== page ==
5 Nutritionists Tell You How to Limit the Damage During Your Thanksgiving Meal

Enjoy Thanksgiving dinner without messing up your athletic performance with tips from five expert nutritionists and dietitians.

You're going to indulge on Thanksgiving. That's an undeniable fact.

Heck, it's a national holiday in which the main event is eating. And the food is delicious from start to finish.

Some people can eat pounds and pounds of turkey, stuffing, mashed potatoes and desserts without much consequence. For others, overindulging can reverse months of hard work in a single meal.

That's not to say you should avoid your annual feast. But you can make a few small tweaks to your Thanksgiving meal to limit the damage while still enjoying the deliciousness.

Here are recommendations from five top nutrition experts.

Thanksgiving Turkey

Leslie Bonci, sports dietitian and nutritionist for several pro sports teams

  • I think people should approach Thanksgiving like a sports event. Strategize, optimize and maximize without supersize!

  • Don't be overly hungry. You may want to save up all your calories for the big meal, but typically you end up so hungry that you stuff food in without really enjoying it.

  • No need for appetizers for this meal. Focus on the special foods that Thanksgiving is all about. Cheese, crackers and nuts are OK any day, but keep those calories out so you be selective about the calories you put in.

  • Fill two-thirds of your plate with turkey and veggies, then complete the plate with the stuffing and potatoes.

  • Eat slowly and take the time to chew and savor the wonderful food.

  • Don't waste calories on foods you could eat any day, so keep your hands off the chips/pretzels when watching football before your meal. Go for sparkling water instead of soda to save calories for dessert.

  • A small slice of pie is just as good as a slab. Use a small plate, small fork, relax, enjoy and give thanks for a great meal, family and friends.

Justin Robinson, sports dietitian and strength coach

  • When it comes to desserts or other indulging foods, I like to say "eat what you like, just eat less of it." A slice of regular pumpkin pie with a scoop of real vanilla ice cream is better than a quarter of a low-fat pie with sugar-free cool whip. The principle of "eat real food" should should not change during the holiday season.
  • Also, exercise before you eat, even if it's a 20-minute routine. Not so much because you will burn the extra calories, but because of the mental benefits. A short, intense and fun workout will allow you to enjoy dinner and dessert with less guilt, because the holidays are about enjoying yourself without losing sight of your goals. Don't put yourself through "mental hell" trying to eat only broccoli and turkey without gravy.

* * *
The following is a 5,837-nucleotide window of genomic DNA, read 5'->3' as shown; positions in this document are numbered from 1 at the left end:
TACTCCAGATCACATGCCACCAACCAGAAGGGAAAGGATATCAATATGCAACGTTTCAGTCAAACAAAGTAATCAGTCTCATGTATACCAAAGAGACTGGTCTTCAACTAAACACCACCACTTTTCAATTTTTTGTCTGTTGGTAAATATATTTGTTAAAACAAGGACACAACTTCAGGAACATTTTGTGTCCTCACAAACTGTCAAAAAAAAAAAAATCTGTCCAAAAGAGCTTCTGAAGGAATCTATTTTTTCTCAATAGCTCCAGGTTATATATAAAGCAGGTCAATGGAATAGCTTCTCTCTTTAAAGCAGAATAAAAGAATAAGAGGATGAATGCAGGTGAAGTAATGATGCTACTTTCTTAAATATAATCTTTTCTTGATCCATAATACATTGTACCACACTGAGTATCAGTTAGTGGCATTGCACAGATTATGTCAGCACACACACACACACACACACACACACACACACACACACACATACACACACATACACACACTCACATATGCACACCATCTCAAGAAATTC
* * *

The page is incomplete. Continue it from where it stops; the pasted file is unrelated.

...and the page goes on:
Amy Jamieson-Petonic, sports dietitian at University Hospitals

  • Go whole.  Opt for 100 percent whole grain rolls, brown rice stuffing or 100 percent whole grain crackers on the veggie tray.
  • Go pro. Protein that is. Go for the lean white meat breast for the best source of lean protein that will keep you feeling full. Leave that dark meat drumstick for another relative.
  • Be picky. Choose either mashed potatoes and gravy or stuffing—you don't need both.
  • Be active. Run a Turkey Trot, throw the football around, jump in the leaves, take a walk—anything to burn off those holiday calories.
  • Palm it. A proper portion size is the palm of a lady's hand. REALLY! Keep the portions in check, and your waistline will follow.

Kayla Hansmann, registered dietitian and fitness coach

  • Don't add extra sugar to cranberries. Instead, pair it with a savory food item like turkey or stuffing to combat the tartness.

  • Try to eliminate the gravy, or use less of it. You can substitute with an array of seasonings such as rosemary, thyme, parsley, sage or garlic—or combine these spices to make a seasoned yogurt dip or spread.

  • Don't skip your earlier meals of the day or go into the Thanksgiving feast completely famished. The hungrier you are, the harder it may be to avoid seconds or overeating on the first plate.

  • Go for a walk or plan some sort of physical activity after your meal. A football game or  a family run will not only help burn off some of the extra calories but will get you out of the kitchen.

  • Aim for at least 3-4 colors on your plate and begin by plating salad first.

  • Skip the appetizers and don't be afraid to veer from the traditional Thanksgiving sides to give your meal a healthier twist. Making the side dishes more vegetarian-based will eliminate unnecessary extra calories from sausage in stuffing or meats in casseroles.

  • Don't dig in to dessert right away. Don't deprive yourself, but give your body time to process the entree, then revisit the sweets later on.

  • Remember, the freezer is your friend! If you're afraid of leftovers, don't let this trap you into eating more than you would normally.

Sara Haas, registered dietitian and chef

  • Eat a little bit before you go. This means something nourishing like veggies and hummus or a piece of fruit. The idea is to have something in your belly so that you're not "starving" by the time you get to the Thanksgiving buffet.
  • I also recommend watching your alcohol intake. It's easy to keep getting your glass refilled, but make a point to enjoy alcohol in moderation—assuming you are of age. Space it out with plenty of water so that you also stay hydrated.
  • You could avoid certain foods, but I recommend just taking small portions. Sometimes just a taste of something is enough to satisfy your need for that indulgence. If you can't have just a taste, then try to avoid it.
  • Lastly, if there is a buffet, use the small salad plate as your dinner plate. This helps keep portions small.

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Topics: PROTEIN | DIET | CARBS | HEALTHY EATING | MEATS | WHOLE FOODS | DESSERT